Tom Clancy’s Rainbow Six Siege Review


Once the server issues are overcome, Rainbow Six: Siege will provide a pretty unique tactical shooter experience for the hardcore, but it still needs some polish today.

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Under Siege?

It’s been a long time since Rainbow Six has been on consoles; and with R6 Patriots having been cancelled, does Siege feel like a ‘proper’ new game, or something cobbled together from the components of a long dead concept?

Story:

Whatever was taken from Patriots, it probably wasn’t the storyline. Siege gives you an impressive opening cinematic, with talk of the Rainbow programme being reactivated due to some unknown terrorist threat to the globe, with legions of willing troopers and banks of chemical and biological weapons being used against civilians. But there’s no plot to the sparse number of missions, nor is there any link between the missions, which would have added a little greater sense of urgency or coherence to the game.

Gameplay:

Bizarrely, for what amounts to an online-only game, Rainbow Six: Siege suggests you don’t go straight online. After a few tutorial videos, the game then suggests you play one of ten offline (followed by a ‘secret’ online) ‘situation’ missions, to prepare you for what awaits online. These single-player vs. bot missions will give you a bit of a helping hand when it comes to the terrorist hunt game-mode, but aren’t a good replica of the standard multiplayer whatsoever. Really, their only purpose is to start you off with a pot of the game’s currency, Renoun, to let you buy your first few ‘operators’, which is the game’s name for soldiers, each of which have their own loadouts and special abilities. These can be brutally tough to start with, even on the ‘normal’ difficulty, because Siege plays like an old-school tactical shooter.

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There’s no regenerating health; there’s no snap-to cover; you feel like a normal soldier rather than a super-hero. You also need to get used to the cramped interiors of the building you’ll fight in, and the fact that many of these areas are highly destructive: you can shoot through walls and doors, breach through floors or ceilings, and set traps for unwitting enemies at every turn, many of which are an instant kill.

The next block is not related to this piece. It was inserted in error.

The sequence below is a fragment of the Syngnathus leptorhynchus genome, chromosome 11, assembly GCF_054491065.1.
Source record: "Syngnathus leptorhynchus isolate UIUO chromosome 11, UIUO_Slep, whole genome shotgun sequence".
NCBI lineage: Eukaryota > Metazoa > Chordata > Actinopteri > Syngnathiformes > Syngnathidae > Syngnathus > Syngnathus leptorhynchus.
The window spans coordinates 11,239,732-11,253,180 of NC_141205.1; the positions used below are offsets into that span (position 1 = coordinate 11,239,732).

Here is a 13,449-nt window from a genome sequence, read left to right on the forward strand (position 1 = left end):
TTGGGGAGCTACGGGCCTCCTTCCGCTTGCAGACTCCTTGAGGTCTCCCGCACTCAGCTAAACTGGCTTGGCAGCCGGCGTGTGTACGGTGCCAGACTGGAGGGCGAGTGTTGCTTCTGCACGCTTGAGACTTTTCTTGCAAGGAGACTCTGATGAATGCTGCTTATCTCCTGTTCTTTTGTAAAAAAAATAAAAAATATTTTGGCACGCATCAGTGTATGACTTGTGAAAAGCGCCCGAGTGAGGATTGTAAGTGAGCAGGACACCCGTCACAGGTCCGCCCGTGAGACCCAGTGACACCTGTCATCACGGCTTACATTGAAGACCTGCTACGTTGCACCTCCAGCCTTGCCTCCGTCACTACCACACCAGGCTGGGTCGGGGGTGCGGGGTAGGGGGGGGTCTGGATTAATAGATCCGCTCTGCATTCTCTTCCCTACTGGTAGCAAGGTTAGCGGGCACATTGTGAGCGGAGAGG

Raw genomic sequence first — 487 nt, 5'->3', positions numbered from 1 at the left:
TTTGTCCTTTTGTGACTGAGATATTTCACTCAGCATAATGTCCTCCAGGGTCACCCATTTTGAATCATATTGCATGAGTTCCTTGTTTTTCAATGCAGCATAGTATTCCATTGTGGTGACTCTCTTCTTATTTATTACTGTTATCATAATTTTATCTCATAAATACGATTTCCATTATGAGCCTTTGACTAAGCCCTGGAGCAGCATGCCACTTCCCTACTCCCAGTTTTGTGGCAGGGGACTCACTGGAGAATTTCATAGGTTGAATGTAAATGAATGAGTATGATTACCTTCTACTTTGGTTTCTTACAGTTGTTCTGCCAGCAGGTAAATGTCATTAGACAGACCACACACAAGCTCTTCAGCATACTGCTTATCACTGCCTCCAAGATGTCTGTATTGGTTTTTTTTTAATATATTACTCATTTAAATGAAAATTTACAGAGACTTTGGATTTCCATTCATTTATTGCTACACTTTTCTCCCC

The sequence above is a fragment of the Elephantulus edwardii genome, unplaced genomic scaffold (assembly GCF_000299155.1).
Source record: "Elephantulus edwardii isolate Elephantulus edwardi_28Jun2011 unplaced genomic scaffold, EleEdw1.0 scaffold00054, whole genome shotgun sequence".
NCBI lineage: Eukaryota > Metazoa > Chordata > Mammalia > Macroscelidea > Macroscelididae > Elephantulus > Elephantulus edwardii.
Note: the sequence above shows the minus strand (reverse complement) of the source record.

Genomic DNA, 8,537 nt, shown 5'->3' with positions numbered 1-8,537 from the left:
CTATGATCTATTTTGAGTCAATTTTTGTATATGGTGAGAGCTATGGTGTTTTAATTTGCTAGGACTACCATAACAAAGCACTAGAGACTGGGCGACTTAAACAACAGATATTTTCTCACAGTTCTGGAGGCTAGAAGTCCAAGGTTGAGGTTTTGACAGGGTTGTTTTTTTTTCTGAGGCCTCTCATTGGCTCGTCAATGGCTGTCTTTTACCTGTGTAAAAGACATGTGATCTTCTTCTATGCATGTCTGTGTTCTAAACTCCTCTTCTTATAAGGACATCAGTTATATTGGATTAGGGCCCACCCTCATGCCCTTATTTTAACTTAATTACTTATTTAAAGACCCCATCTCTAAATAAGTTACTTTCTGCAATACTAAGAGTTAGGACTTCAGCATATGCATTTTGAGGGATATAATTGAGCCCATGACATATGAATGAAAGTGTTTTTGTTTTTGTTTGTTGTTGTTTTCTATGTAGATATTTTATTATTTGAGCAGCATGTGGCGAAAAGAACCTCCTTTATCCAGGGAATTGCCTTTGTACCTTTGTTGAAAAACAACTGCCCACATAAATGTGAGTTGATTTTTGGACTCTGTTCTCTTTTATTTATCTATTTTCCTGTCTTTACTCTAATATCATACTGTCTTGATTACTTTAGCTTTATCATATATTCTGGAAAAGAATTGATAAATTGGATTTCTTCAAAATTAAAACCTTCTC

So, having a team of people who can help you out, and even revive you in certain circumstances (although I found this to be glitchy and unreliable) makes for a tangible difference to the gameplay, regardless of whether you’re playing in a team of 5 against the AI in Terrorist Hunt or playing against 5 other humans in standard multiplayer. Whilst the number of modes are pretty limited (generally you’ll be disarming bombs, rescuing hostages or defending/ attacking an objective), and nor are there many maps, Siege does at least have a fair bit of variety.

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The game forces you to work together, and with the elements of destructive gameplay, matches rarely play out with any similarity. One mission you may go in through the roof, whilst the next you might breach through the windows; it’s this number of options that will keep the game fresh whilst you wait for new content. It’s a shame that for a game already fairly light on ‘traditional’ ways to play that the shop is also pretty prominent; it’s hard to go too far without the game trying to flog you the season pass or another Renoun booster for real-world money.

Good

  • Destructive buildings
  • Games play out with variety

Bad

  • Matchmaking issues
7.8

Good

Graphics - 8.5
Sound - 8
Multiplayer - 7
Gameplay - 8
Value - 7.5
Ian - GK
Editor - Reviewer GamerKnights

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